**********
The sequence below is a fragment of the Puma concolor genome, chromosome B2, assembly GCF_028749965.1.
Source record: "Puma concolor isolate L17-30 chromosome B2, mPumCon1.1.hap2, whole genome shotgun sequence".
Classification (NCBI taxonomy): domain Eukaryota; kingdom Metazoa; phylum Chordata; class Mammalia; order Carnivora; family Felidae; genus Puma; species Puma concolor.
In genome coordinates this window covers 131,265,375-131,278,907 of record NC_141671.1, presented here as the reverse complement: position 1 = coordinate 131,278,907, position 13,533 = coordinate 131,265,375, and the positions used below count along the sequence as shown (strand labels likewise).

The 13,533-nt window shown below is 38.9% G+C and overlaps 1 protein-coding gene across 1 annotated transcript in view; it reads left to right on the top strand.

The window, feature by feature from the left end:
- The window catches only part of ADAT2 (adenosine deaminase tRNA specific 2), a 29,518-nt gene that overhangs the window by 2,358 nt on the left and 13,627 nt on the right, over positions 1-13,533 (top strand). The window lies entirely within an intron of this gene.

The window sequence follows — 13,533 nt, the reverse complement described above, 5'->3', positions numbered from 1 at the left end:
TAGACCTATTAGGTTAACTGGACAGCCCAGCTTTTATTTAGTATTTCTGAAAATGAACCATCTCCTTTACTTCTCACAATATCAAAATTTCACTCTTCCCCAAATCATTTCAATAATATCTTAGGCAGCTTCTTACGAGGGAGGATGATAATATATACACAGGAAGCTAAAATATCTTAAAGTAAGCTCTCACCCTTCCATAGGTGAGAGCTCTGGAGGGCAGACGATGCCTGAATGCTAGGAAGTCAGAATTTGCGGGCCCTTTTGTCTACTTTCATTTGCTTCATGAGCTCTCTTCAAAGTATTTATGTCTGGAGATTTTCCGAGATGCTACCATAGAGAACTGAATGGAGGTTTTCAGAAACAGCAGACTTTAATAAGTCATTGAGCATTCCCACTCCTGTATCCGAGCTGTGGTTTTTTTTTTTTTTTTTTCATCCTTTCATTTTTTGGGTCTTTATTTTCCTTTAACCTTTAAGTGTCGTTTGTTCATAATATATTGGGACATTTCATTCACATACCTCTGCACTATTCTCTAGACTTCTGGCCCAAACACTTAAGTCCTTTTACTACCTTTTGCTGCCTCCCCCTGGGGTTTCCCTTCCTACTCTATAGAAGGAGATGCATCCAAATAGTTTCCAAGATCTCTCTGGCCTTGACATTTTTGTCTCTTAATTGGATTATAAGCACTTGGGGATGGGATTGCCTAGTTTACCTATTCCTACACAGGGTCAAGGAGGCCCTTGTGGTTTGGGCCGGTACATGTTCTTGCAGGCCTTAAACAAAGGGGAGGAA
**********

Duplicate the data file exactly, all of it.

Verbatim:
The sequence below is a fragment of the Puma concolor genome, chromosome B2, assembly GCF_028749965.1.
Source record: "Puma concolor isolate L17-30 chromosome B2, mPumCon1.1.hap2, whole genome shotgun sequence".
Classification (NCBI taxonomy): domain Eukaryota; kingdom Metazoa; phylum Chordata; class Mammalia; order Carnivora; family Felidae; genus Puma; species Puma concolor.
In genome coordinates this window covers 131,265,375-131,278,907 of record NC_141671.1, presented here as the reverse complement: position 1 = coordinate 131,278,907, position 13,533 = coordinate 131,265,375, and the positions used below count along the sequence as shown (strand labels likewise).

The 13,533-nt window shown below is 38.9% G+C and overlaps 1 protein-coding gene across 1 annotated transcript in view; it reads left to right on the top strand.

The window, feature by feature from the left end:
- The window catches only part of ADAT2 (adenosine deaminase tRNA specific 2), a 29,518-nt gene that overhangs the window by 2,358 nt on the left and 13,627 nt on the right, over positions 1-13,533 (top strand). The window lies entirely within an intron of this gene.

The window sequence follows — 13,533 nt, the reverse complement described above, 5'->3', positions numbered from 1 at the left end:
TAGACCTATTAGGTTAACTGGACAGCCCAGCTTTTATTTAGTATTTCTGAAAATGAACCATCTCCTTTACTTCTCACAATATCAAAATTTCACTCTTCCCCAAATCATTTCAATAATATCTTAGGCAGCTTCTTACGAGGGAGGATGATAATATATACACAGGAAGCTAAAATATCTTAAAGTAAGCTCTCACCCTTCCATAGGTGAGAGCTCTGGAGGGCAGACGATGCCTGAATGCTAGGAAGTCAGAATTTGCGGGCCCTTTTGTCTACTTTCATTTGCTTCATGAGCTCTCTTCAAAGTATTTATGTCTGGAGATTTTCCGAGATGCTACCATAGAGAACTGAATGGAGGTTTTCAGAAACAGCAGACTTTAATAAGTCATTGAGCATTCCCACTCCTGTATCCGAGCTGTGGTTTTTTTTTTTTTTTTTTCATCCTTTCATTTTTTGGGTCTTTATTTTCCTTTAACCTTTAAGTGTCGTTTGTTCATAATATATTGGGACATTTCATTCACATACCTCTGCACTATTCTCTAGACTTCTGGCCCAAACACTTAAGTCCTTTTACTACCTTTTGCTGCCTCCCCCTGGGGTTTCCCTTCCTACTCTATAGAAGGAGATGCATCCAAATAGTTTCCAAGATCTCTCTGGCCTTGACATTTTTGTCTCTTAATTGGATTATAAGCACTTGGGGATGGGATTGCCTAGTTTACCTATTCCTACACAGGGTCAAGGAGGCCCTTGTGGTTTGGGCCGGTACATGTTCTTGCAGGCCTTAAACAAAGGGGAGGAA